There are some moments that you will remember for a lifetime, and when it comes to thinking about the World Trade Center, there is not a single American who will immediately arrive at happy thoughts. But there was a time in the early 1970s, just as the Twin Towers were being built, when a street performer captured the hearts and minds of millions after (illegally, mind you) he walked and performed on a tightrope attached high in the sky, between the North and South Towers. The man’s name was Phillipe Petit, and The Walk (opening today exclusively in IMAX theaters and wide a week later) attempts to tell his story.
Director Robert Zemeckis has always had a knack for the wondrous. From his earliest films like Romancing the Stone or Back to the Future, he has always made the movie-going experience fun…with movies like Who Framed Roger Rabbit, Death Becomes Her, Forrest Gump, The Polar Express and Beowulf, he has also shown an equal interest in making technological advancements with cinema and has been a pioneer of CGI for years. Always one to blaze the trail and not to follow it, Zemeckis’s most recent film, Flight, was more of a character study, although it arrived with a CG-heavy near-plane-crash sequence that was vintage Zemeckis.
With The Walk, he is up to his old tricks and once again raises the bar for what can be done on a movie screen. Serious filmmakers (I’ll leave that distinction up to you as to who is included in that) have recently tired of “over-the-top” special effects in movies…and so have much of the audience. Instead, films like Martin Scorsese’s Hugo, or Alfonso Cuaron’s Gravity, have started applying these technological advances to more reality-based story-telling…and with great success. The Walk is in some ways very comparable to Gravity, in that it is a movie meant to be seen in IMAX or definitely in theaters, and that it is an absolutely stunning achievement in visual narrative…at least in portions.
The problem with The Walk, is that it tries to be more than what it is, and it takes way too long to get its protagonist, Phillipe Petit (Joseph Gordon-Levitt, featuring a comical Pepe le Pew-style French accent) to get up on that wire. Some backstory works and is necessary, like when Petit infiltrates a circus and is then mentored by tightrope expert, Papa Rudy (Ben Kingsley). Other stuff, like his recruitment of a gang of dweebs to aide in his “coup” atop the Towers – and a romance that goes nowhere with young musician Annie (Charlotte Le Bon) – seems like cheap filler. Once you hear Petit’s story, you will agree that the film should be about his Twin Tower experience…the movie though, decides that the walk should only be the main event, stuffing the under-cards with less-than-worthy distractions.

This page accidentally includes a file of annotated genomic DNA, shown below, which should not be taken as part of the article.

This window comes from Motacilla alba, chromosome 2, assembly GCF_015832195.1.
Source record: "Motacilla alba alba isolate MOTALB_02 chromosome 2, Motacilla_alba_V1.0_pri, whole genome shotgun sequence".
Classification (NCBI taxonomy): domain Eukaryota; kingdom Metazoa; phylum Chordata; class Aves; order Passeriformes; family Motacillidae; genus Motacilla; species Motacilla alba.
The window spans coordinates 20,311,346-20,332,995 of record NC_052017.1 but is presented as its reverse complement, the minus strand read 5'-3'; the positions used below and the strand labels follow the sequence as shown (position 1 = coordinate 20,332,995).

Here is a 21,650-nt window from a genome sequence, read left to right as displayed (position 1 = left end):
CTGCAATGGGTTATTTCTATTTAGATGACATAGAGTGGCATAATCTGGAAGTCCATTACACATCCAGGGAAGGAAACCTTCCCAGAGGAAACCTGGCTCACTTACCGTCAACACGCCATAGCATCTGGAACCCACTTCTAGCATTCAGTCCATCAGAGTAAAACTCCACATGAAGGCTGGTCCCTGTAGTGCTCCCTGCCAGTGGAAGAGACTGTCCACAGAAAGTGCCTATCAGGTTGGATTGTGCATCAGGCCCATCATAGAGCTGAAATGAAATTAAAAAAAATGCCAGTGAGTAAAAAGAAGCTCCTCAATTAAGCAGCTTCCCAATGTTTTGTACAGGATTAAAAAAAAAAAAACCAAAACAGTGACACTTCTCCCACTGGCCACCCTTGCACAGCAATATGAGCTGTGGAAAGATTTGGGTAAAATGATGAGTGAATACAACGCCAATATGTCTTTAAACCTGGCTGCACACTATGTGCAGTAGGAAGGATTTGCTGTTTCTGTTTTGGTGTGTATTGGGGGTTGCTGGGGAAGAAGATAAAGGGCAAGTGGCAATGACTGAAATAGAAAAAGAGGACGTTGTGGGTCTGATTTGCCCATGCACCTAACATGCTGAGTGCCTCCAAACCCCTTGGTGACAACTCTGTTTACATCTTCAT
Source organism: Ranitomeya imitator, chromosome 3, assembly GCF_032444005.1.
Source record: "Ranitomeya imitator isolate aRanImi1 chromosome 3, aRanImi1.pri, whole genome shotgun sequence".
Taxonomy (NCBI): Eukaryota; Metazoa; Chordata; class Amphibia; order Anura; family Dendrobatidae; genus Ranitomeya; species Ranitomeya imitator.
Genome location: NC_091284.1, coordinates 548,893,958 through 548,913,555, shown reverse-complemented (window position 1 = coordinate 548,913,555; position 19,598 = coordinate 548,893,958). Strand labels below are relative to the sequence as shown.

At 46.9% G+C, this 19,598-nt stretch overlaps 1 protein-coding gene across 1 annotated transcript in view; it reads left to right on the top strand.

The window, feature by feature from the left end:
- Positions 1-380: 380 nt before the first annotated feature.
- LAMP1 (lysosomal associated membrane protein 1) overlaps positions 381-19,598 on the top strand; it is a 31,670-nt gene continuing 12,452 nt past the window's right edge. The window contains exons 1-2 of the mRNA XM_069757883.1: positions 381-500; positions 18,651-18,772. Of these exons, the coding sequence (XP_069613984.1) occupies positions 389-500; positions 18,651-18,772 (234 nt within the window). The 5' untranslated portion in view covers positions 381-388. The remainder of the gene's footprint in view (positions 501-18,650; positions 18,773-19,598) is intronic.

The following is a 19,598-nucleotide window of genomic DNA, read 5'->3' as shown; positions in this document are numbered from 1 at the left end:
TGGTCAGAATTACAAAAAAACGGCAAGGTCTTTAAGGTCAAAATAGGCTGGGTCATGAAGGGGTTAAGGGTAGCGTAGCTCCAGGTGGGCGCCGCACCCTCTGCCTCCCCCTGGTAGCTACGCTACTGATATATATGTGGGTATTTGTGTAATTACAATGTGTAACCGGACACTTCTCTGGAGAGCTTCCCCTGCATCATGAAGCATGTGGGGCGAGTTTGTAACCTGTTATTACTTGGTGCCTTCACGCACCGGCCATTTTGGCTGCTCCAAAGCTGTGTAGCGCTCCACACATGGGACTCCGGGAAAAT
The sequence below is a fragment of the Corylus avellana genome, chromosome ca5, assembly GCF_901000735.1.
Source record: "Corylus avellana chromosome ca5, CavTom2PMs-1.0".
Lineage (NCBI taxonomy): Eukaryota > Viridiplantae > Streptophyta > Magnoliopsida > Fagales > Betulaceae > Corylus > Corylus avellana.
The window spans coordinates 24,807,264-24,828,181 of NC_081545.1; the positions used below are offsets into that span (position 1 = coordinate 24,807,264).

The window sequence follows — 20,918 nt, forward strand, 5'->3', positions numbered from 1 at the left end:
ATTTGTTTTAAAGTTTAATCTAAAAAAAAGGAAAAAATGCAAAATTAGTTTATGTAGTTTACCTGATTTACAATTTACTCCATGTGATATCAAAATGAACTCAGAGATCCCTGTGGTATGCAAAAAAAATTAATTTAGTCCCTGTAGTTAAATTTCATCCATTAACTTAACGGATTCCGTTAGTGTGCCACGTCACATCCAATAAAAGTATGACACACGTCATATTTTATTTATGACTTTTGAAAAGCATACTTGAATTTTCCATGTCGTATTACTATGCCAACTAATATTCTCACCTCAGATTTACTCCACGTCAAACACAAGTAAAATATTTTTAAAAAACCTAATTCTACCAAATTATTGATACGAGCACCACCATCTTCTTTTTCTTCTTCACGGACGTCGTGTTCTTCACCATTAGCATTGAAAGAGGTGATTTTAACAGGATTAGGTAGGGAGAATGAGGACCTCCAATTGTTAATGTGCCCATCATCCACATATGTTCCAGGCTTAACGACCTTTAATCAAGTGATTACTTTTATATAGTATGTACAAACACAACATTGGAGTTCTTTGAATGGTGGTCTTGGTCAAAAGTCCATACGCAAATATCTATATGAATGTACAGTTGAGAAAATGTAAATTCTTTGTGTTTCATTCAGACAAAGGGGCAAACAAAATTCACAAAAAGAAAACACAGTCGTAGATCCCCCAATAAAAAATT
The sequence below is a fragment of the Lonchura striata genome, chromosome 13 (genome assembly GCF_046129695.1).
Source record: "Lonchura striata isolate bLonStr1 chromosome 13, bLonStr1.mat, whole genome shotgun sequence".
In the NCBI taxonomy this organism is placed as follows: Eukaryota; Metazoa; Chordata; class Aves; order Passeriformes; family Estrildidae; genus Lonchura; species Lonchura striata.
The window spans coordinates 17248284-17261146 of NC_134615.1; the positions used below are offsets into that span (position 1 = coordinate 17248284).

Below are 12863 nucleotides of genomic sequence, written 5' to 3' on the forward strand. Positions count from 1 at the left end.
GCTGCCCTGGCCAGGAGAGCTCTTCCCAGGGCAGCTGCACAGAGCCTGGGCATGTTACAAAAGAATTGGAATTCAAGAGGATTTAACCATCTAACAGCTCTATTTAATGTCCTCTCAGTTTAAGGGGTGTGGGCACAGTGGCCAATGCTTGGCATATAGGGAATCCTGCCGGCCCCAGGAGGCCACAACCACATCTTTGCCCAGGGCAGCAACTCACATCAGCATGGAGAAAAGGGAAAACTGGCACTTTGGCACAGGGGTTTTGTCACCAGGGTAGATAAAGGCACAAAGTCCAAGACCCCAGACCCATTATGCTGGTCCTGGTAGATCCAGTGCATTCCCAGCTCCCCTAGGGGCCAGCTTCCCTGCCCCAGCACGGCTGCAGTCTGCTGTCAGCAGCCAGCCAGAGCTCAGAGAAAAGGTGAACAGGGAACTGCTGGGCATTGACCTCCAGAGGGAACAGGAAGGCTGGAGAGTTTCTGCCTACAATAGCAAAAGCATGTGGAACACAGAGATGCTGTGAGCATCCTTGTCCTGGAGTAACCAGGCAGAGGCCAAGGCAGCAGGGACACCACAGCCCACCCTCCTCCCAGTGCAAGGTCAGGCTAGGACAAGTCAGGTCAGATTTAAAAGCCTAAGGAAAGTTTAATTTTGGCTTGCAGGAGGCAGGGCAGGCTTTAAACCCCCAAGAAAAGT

But mind you, despite the first meandering, stumbling hour, once Petit does get to New York City, it becomes well worth the wait. In fact, it’s at that point that the movie regenerates itself as a heist film, where Petit and his crew study just how to “crack” the vault…which in this analogy refers to just how they will pull off Petit’s amazing tower walk. For those that saw the Oscar-winning documentary on Petit, “Man on Wire,” some of this doesn’t come as any surprise and ends up being ripe for dramatic interpretation. But it is quite fascinating (and a scary commentary on security at the World Trade Center) just what Petit had to go through in order to achieve his incredibly ridiculous and equally mesmerizing life-long dream of walking on a wire between the two tallest man-made points on the planet.
The memory of the Twin Towers looms largely over the entirety of The Walk. But it harkens back to a time where we could look to the sky and be amazed. Petit’s walk actually popularized the Towers, which at the time were seen as somewhat of a blocky eye sore. But Petit’s story captures those child-like thrills, about how anything is possible in America, and how one man can achieve his dreams. It’s a story that seems right in line with what Zemeckis has been focused on throughout his body of work: An obsessive examination of the exact point where magic and reality collide, and the sense of wonder that is left in its wake.
Genre: Adventure, Biography, Drama
Run Time: 2 hours, 3 minutes, Rated PG
Starring: Joseph Gordon-Levitt, Ben Kingsley, Charlotte Le Bon, James Badge Dale, Ben Schwartz, Steve Valentine, Benedict Samuel
Co-Written and Directed by Robert Zemeckis (Flight, A Christmas Carol, Beowulf, The Polar Express, Cast Away, Contact, Who Framed Roger Rabbit, Back to the Future I, II and III)
Opens locally exclusively in IMAX Theaters on Friday, September 30, 2015 (check for show times).